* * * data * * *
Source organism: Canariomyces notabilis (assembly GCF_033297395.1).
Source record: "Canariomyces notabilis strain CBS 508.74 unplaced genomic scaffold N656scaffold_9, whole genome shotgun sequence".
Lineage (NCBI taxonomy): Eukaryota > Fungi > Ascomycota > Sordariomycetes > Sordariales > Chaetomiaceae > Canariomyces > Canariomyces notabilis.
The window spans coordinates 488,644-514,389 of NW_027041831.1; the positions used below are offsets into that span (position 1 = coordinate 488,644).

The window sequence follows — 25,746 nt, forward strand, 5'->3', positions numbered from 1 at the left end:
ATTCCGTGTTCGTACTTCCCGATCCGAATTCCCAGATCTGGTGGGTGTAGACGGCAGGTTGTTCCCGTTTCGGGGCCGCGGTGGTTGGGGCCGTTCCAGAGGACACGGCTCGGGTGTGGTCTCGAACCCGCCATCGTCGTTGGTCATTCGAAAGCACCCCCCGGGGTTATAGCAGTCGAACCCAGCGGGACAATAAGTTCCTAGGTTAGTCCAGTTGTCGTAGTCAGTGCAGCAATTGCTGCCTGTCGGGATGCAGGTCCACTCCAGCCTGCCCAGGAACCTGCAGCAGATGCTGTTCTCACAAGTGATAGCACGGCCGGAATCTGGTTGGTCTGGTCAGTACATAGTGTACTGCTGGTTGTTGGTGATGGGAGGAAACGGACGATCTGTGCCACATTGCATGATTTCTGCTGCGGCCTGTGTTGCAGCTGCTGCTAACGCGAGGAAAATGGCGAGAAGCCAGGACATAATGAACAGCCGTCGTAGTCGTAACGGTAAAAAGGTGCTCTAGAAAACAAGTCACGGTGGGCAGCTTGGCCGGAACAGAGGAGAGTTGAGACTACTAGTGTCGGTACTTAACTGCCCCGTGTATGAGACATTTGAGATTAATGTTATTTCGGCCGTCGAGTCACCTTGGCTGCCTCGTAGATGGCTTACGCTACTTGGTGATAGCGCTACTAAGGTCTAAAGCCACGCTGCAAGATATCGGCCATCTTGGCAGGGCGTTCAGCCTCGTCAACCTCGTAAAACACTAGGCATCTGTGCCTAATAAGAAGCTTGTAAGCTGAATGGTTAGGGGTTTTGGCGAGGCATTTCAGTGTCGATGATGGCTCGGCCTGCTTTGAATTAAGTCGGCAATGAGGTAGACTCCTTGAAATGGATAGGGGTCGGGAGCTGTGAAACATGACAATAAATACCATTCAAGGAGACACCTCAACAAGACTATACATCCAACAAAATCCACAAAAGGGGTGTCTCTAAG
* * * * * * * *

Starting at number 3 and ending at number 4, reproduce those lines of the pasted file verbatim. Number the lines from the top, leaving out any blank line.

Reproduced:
Lineage (NCBI taxonomy): Eukaryota > Fungi > Ascomycota > Sordariomycetes > Sordariales > Chaetomiaceae > Canariomyces > Canariomyces notabilis.
The window spans coordinates 488,644-514,389 of NW_027041831.1; the positions used below are offsets into that span (position 1 = coordinate 488,644).